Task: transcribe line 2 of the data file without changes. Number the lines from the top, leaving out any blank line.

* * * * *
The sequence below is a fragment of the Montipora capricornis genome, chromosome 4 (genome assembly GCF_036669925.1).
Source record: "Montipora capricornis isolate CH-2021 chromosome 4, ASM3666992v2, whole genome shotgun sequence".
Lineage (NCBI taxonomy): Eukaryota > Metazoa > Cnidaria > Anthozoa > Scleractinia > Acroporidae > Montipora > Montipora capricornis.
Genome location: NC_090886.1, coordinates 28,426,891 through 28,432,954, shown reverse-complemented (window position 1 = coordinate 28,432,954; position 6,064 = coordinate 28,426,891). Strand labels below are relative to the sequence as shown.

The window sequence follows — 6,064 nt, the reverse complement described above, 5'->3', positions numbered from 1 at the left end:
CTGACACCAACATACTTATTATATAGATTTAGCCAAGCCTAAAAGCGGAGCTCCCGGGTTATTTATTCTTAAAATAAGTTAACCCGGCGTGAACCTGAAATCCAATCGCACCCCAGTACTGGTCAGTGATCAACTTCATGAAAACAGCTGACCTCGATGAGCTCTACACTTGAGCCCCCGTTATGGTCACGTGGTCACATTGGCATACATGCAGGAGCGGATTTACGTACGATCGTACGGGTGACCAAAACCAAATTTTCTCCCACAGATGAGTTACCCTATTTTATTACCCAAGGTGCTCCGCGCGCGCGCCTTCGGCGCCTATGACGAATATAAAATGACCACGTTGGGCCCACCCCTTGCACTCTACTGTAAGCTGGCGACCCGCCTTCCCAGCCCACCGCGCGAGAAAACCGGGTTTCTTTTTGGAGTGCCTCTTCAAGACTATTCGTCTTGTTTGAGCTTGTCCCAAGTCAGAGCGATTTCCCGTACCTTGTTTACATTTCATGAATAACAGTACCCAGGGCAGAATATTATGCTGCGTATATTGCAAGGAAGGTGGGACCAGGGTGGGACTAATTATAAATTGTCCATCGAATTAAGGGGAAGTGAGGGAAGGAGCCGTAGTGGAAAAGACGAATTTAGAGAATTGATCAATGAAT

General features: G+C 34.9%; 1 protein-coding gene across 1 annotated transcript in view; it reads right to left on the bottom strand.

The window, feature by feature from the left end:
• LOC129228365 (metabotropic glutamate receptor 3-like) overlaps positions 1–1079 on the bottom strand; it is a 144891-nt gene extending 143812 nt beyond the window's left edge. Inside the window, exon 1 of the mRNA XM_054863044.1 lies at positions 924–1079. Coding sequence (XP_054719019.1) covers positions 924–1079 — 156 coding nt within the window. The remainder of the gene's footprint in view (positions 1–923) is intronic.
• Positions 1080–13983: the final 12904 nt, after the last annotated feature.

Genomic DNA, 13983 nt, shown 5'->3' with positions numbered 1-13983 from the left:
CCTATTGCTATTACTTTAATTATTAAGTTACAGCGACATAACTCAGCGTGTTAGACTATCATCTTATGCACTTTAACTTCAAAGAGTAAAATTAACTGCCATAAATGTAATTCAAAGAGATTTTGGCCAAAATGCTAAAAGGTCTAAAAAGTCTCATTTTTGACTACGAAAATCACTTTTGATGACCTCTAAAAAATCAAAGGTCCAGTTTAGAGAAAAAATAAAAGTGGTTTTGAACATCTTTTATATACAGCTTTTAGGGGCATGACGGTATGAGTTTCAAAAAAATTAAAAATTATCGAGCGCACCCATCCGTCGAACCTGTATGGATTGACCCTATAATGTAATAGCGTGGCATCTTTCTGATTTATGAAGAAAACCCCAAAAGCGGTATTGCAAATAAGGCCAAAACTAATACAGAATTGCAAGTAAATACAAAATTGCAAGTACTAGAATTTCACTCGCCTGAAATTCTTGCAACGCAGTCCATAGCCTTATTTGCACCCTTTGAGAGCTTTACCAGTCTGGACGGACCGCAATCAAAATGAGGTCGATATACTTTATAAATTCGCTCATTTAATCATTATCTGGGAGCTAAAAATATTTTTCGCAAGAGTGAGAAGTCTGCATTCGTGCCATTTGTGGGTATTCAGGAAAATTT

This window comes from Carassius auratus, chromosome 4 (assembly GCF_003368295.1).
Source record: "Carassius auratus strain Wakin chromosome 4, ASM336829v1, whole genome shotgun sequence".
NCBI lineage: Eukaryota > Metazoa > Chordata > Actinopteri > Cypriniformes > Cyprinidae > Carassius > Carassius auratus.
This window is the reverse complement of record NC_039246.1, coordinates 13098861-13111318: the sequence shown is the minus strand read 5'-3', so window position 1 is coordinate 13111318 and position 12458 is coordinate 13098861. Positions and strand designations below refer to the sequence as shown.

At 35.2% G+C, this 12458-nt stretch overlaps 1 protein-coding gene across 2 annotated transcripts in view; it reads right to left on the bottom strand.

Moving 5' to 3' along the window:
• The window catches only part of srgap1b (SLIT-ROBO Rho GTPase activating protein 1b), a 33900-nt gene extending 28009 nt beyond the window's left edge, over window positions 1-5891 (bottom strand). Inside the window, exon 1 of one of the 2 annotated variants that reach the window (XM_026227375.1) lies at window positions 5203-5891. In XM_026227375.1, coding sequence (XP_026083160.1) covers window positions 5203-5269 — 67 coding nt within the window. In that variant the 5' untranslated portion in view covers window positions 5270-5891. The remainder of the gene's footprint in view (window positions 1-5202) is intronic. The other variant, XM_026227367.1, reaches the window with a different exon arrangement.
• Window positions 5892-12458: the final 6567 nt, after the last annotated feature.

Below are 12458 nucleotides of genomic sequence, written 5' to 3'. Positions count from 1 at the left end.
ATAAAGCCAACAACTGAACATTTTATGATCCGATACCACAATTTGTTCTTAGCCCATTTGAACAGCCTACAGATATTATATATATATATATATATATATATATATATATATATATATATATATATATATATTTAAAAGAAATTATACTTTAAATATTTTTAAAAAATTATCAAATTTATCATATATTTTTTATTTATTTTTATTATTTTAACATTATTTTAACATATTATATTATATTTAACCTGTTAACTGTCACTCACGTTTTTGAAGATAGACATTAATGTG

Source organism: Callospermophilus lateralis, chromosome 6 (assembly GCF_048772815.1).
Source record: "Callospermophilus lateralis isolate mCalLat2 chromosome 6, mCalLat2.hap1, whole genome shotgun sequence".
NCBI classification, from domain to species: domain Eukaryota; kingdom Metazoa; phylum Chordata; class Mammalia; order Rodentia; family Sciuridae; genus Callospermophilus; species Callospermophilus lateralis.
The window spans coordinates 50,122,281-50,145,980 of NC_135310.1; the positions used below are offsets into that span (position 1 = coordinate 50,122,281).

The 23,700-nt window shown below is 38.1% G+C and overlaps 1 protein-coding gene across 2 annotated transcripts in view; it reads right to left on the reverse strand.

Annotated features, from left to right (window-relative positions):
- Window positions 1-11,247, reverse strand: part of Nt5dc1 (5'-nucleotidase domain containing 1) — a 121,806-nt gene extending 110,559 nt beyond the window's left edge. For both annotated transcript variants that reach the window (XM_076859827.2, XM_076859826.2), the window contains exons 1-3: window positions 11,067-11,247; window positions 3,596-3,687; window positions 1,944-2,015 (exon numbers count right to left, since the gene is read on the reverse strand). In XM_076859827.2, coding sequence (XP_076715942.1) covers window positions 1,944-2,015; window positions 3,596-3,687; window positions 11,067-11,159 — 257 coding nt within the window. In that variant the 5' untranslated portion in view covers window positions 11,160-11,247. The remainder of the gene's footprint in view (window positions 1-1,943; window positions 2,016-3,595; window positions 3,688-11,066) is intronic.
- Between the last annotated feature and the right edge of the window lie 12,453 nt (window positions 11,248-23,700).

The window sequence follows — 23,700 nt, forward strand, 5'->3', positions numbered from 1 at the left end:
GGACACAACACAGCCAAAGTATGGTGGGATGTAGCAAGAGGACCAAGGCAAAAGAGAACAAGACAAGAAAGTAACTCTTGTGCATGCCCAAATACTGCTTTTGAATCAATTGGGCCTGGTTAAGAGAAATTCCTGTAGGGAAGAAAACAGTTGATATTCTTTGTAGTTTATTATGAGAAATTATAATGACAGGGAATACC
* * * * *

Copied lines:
Source record: "Montipora capricornis isolate CH-2021 chromosome 4, ASM3666992v2, whole genome shotgun sequence".